UW Bothell, Cascadia open new student Activities and Recreation center

University of Washington Bothell and Cascadia College opened a new student Activities and Recreation center on their joint campus Wednesday morning, culminating a six-year process between students, faculty and outside contractors.

Members of the UW Bothell and Cascadia College student governments can work in their new offices located in the student activities and recreation center.

University of Washington Bothell and Cascadia College opened a new student Activities and Recreation center on their joint campus Wednesday morning, culminating a six-year process between students, faculty and outside contractors.

Associated Students of the University of Washington Bothell President Dominick Juarez said students wanted a new recreation center. He helped initiate the process around 2009.

“They came up with the idea of the student activity center,” he said.

Students also fund the 36,000-square-foot building, which cost around $20 million to build, through a $100-per-quarter student fee.

While considering design and structural options, a planning committee toured various student recreation centers in the region, including one at Central Washington University.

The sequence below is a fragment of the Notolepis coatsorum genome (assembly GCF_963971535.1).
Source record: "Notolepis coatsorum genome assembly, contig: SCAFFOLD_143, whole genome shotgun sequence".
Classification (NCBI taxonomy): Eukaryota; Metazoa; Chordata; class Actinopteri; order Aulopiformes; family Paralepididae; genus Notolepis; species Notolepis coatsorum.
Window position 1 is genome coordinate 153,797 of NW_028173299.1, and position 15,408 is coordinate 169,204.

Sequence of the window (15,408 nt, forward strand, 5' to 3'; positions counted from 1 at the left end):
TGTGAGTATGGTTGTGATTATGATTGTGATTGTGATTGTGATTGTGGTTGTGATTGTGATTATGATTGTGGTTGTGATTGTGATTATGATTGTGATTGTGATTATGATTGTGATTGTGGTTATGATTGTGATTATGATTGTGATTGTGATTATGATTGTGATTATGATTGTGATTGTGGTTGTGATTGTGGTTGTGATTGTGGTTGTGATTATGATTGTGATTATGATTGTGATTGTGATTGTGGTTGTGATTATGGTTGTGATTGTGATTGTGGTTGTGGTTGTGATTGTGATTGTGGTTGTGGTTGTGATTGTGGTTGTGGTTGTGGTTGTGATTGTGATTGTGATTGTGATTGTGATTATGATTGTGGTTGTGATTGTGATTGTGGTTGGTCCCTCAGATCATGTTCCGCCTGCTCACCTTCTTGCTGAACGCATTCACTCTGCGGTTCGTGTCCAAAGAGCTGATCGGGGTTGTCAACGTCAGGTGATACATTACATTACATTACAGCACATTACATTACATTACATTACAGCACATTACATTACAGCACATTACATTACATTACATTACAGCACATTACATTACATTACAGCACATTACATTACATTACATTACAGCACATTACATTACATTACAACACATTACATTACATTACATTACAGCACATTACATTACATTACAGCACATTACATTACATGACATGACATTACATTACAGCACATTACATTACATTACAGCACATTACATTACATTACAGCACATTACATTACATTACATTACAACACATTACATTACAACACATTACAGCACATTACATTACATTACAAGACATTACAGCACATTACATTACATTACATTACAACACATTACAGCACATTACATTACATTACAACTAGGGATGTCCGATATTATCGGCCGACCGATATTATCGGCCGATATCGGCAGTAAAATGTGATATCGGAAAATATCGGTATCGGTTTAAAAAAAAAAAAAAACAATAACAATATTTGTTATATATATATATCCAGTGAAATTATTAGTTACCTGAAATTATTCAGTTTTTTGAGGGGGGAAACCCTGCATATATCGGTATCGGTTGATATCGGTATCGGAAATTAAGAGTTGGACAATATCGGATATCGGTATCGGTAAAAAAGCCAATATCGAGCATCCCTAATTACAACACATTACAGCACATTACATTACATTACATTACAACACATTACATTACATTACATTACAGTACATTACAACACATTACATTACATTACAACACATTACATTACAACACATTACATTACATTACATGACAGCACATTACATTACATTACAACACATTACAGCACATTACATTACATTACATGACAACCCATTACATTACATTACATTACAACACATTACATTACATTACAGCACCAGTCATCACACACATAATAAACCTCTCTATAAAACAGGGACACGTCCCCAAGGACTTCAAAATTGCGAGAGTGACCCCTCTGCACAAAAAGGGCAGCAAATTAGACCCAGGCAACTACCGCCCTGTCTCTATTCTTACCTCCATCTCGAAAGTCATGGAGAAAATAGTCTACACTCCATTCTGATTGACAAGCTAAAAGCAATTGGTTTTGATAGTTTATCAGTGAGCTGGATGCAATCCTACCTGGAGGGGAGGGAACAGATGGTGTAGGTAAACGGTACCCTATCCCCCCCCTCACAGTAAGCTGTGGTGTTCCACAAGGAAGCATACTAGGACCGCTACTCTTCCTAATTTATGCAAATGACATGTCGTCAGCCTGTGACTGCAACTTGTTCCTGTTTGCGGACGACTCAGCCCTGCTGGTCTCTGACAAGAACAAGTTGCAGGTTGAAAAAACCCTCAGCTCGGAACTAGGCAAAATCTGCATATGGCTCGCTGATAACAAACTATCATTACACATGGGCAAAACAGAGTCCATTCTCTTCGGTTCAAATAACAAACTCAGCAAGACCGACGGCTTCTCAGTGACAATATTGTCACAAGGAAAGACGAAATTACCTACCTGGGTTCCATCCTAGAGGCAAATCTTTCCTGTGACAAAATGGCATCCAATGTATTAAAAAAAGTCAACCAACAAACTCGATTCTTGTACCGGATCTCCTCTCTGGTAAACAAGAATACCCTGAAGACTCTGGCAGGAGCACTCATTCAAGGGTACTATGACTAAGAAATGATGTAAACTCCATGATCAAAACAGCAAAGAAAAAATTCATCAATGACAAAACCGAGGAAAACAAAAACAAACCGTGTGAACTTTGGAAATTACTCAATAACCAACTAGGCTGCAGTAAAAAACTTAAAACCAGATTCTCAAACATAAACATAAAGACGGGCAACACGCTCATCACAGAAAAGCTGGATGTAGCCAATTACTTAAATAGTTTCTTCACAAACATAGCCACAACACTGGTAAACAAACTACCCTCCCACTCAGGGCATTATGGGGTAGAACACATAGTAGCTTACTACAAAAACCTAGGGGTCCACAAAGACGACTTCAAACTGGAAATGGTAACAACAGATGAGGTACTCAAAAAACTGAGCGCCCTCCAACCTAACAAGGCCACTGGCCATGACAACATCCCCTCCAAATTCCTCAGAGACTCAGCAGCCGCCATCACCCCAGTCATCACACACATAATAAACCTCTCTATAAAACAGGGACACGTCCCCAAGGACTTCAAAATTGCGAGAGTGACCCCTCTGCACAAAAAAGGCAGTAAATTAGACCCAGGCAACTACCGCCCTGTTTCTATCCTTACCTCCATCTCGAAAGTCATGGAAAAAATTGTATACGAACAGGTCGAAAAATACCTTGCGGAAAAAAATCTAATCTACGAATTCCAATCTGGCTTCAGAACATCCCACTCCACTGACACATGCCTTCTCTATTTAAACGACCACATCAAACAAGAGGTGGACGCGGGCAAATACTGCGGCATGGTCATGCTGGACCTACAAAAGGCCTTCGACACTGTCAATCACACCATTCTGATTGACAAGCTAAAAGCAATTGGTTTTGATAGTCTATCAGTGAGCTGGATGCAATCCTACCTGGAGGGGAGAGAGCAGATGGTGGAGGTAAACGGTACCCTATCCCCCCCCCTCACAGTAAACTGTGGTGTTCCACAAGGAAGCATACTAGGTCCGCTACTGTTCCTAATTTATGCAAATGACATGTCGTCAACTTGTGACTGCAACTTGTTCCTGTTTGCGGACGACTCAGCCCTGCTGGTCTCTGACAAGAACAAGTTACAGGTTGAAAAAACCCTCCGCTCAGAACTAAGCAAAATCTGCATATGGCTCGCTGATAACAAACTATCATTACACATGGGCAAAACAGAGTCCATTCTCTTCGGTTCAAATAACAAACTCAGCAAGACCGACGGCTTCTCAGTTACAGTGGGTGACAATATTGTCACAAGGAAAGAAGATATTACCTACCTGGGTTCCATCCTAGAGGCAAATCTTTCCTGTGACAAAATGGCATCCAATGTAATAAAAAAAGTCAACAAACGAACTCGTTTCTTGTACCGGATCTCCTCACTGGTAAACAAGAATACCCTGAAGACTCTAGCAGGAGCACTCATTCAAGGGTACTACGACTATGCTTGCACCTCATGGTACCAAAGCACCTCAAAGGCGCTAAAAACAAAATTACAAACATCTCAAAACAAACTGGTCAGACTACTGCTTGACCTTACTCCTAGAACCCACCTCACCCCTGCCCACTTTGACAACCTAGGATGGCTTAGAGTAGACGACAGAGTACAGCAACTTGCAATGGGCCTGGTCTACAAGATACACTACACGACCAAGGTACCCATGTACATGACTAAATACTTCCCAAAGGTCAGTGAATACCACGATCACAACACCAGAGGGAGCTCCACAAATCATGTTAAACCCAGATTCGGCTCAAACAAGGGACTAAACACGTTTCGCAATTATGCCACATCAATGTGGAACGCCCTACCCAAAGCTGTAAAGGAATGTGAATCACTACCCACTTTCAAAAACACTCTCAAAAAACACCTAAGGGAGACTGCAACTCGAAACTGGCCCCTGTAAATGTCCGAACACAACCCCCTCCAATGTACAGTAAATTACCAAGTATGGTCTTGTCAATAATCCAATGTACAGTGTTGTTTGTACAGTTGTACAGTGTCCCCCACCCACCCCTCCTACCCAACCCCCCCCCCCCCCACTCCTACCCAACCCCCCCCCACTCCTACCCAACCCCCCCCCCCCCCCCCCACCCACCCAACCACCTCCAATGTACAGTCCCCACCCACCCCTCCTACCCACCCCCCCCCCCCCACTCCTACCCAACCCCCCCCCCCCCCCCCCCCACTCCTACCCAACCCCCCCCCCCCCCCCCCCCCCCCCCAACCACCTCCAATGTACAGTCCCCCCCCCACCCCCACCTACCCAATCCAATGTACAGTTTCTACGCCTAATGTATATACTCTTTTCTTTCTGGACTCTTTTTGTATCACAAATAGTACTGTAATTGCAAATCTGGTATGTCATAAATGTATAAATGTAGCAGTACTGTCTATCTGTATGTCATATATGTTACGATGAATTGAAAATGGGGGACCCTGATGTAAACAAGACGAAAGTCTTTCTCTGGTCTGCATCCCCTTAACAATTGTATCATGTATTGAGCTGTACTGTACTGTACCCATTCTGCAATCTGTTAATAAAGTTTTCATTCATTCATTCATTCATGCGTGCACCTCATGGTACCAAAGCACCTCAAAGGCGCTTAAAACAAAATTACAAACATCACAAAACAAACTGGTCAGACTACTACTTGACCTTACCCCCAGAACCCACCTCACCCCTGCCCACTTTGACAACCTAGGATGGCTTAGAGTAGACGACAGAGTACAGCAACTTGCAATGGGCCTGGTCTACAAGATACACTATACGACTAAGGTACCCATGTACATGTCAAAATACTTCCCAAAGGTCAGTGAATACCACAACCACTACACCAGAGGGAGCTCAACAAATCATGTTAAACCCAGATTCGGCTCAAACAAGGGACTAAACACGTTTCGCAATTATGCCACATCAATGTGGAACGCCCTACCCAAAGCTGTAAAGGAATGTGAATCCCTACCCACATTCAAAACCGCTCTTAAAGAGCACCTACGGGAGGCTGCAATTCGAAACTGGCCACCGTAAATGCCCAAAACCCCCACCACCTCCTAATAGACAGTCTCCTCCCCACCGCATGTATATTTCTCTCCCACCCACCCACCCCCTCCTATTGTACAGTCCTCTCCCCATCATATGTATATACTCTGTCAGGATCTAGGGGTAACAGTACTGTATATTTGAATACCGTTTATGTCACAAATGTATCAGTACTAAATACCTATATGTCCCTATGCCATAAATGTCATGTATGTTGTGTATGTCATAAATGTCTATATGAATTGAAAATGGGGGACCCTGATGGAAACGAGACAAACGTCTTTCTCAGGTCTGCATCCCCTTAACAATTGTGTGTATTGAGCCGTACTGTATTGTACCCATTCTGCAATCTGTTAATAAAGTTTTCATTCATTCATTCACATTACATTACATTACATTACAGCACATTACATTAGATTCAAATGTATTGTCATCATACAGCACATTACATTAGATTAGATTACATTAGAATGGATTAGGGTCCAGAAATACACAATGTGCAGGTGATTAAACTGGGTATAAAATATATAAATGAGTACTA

Comprised of three floors, a striking color palate selected by students dominates the building.

A wide-open top floor, used for events and a general hang-out area, is decked out in cerulean blue from floor to ceiling. Nine large TVs form one screen and rows of speakers hang from the ceiling. Walkways connect it to the North Creek Event Center.

The main floor is awash in vivid lime green, housing student government offices and a meeting room dedicated to providing a space for social justice organization.

On the bottom floor, neon orange lockers and walls hold students’ belongings as they work out in a brand-new gym complete with a mirror-lined room for yoga, Zumba and other exercises.

Student input was key in designing all aspects of the building and not just the color scheme, said student director of the Activities and Recreation Center Evan Carman.

“Students in the spring got a chance to really leave their mark on the building,” Carman said.

A support beam’s surface in the lobby was left exposed and covered with the signatures of students who contributed to the building.

Incorporated into the architecture was a concern for the building’s environmental impact, said UW Bothell spokeswoman Lisa Hall. A restored wetland sits behind the center, which is used for research and preserved by the campus.

Environmentally friendly systems, such as constructing the building to let more light in during the winter and less in the summer, were implemented to reduce energy consumption. Four gender-neutral restrooms are also spread throughout the building.

Only one window was installed on the building’s southern face to facilitate future expansion.

The center sports a video game corner with a game library for all students, along with 50 laptops available for the student government.

Students from both colleges can utilized the recreation center.

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